Reply To: Can someone explain to me simply bracing styles?

Welcome to SCGC Players Forum Forums A General Discussion Can someone explain to me simply bracing styles? Reply To: Can someone explain to me simply bracing styles?

#3381
Matt Hayden
Participant

The nominal purpose of scalloping is to remove wood in a way that loosens the top in a way increases amplitude mostly in the bass range, or so I’ve read in articles by people who know more than I do.  My experience (and I acknowledge that anecdote != data) accords with that.  I tend to find scalloped-braced instruments a bit outsized in the bass, and that’s playing finger type with a bare thumb (no pick).  Thumpy bass is useful for some players, but in general, I’m not one of them.

By contrast, the straight-braced instruments (mostly Martins) from the late 40s through the 70s tend to sound better for strumming with a pick.  My working hypothesis involves the additional stiffness imparted to the top by larger, mostly uncarved bracing helping to even out the peaks and valleys of sound and requiring more energy per dB to drive the top, possibly resulting in some effects which mimic electronic compression.  The bass is relatively tight and the dynamic range is reduced, or at least they feel that way to present deponent.

Tapered has a bit more bass than straight-braced instruments and less than scalloped, IME. It seems a good bit more even in terms of volume throughout the compass of the instrument, with nice trebles and a solid but not thumpy bass. It seems that the purpose of the tapered shape has to do with loosening the top in a way that is qualitatively different from scalloped; it should change the way the Chladni (vibration/glitter) patterns present bc the location of the vibrating nodes and antinodes on the top change quite a lot. I suspect that it elides some of the strong nodes seen in scalloped x bracing and makes the frequency response of each vibrational mode a little wider.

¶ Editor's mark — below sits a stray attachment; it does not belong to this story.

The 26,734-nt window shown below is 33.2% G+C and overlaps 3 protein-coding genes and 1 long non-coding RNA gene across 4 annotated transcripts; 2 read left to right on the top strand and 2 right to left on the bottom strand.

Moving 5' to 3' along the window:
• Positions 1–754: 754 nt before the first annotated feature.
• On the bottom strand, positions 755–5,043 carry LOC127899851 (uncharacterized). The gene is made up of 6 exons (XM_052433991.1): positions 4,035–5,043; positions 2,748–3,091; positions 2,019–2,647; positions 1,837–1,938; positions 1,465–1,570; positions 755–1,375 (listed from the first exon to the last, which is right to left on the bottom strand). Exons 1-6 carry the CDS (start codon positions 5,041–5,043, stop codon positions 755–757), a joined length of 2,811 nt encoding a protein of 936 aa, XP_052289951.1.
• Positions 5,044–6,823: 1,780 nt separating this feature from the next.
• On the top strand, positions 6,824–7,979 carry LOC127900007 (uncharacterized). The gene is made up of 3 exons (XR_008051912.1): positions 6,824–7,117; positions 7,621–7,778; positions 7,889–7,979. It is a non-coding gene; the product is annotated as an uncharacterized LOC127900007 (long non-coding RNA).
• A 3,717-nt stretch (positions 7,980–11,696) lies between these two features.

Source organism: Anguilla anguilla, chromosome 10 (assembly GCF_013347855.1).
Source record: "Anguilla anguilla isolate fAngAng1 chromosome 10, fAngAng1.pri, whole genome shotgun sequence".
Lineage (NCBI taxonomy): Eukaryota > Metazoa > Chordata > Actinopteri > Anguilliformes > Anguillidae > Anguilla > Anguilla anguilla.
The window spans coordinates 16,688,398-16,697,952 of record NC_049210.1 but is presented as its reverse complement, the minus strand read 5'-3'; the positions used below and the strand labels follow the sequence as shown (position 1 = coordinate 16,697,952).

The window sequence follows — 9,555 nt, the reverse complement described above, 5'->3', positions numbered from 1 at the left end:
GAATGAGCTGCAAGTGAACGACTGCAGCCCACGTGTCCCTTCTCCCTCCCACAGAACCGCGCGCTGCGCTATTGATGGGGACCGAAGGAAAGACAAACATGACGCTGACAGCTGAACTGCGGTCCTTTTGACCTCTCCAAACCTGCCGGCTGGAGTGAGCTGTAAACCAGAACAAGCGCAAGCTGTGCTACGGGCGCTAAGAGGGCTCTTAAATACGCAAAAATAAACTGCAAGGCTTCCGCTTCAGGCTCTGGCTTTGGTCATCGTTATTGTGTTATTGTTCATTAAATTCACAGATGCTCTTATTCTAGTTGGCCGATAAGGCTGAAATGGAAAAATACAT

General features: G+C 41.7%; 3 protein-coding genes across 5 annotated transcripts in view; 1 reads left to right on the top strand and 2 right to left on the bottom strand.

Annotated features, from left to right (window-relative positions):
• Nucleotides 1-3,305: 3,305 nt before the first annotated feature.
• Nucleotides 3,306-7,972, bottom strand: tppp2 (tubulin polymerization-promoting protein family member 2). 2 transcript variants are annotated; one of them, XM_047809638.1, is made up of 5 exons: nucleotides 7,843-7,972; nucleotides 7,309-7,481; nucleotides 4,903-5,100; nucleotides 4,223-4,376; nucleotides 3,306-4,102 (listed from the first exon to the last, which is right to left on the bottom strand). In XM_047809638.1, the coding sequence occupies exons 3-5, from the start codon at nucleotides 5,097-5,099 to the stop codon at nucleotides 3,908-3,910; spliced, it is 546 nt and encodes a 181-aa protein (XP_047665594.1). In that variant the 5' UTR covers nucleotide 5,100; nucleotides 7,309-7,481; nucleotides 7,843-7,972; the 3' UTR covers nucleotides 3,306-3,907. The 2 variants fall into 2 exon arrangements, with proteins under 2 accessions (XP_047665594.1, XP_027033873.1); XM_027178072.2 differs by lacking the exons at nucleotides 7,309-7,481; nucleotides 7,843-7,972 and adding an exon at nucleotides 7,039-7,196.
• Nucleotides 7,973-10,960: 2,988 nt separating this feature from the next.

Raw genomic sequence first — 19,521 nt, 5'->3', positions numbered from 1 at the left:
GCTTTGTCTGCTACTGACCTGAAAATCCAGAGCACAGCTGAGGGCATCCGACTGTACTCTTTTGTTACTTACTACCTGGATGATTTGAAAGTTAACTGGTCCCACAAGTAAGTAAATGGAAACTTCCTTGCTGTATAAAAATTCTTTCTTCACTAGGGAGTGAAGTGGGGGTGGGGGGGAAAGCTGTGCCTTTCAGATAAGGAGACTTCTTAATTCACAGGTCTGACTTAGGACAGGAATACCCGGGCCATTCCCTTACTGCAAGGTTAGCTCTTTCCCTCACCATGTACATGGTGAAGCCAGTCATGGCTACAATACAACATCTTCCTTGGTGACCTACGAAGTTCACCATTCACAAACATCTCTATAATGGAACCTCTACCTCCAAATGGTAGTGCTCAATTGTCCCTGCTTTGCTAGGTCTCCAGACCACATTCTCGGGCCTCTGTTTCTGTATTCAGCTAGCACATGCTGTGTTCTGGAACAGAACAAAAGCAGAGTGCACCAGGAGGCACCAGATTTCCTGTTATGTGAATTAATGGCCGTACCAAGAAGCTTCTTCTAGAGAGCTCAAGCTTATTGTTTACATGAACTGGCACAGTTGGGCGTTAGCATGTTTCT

I’ve played instruments that  refute this in one way or another, but it’s a rule of thumb that has at least a germ of truth, alt least for what I play (fingerstyle, complex chords, etc).  Fortunately, Richard has access to and ongoing interest in the science of guitar acoustics, and consequently can talk much more knowledgeably and with greater confidence about specific frequency response curves imparted by different bracing patterns.

For me? Small, shallow body, tapered bracing, long scale, big neck, wide string spacing; in general tghose attributes, in my experience, will get me most of the way to what i want.  As always, usual disclaimers apply: YMMV, anecdote != data, IANAL, et cetera.

  • This reply was modified 1 year, 5 months ago by Matt Hayden.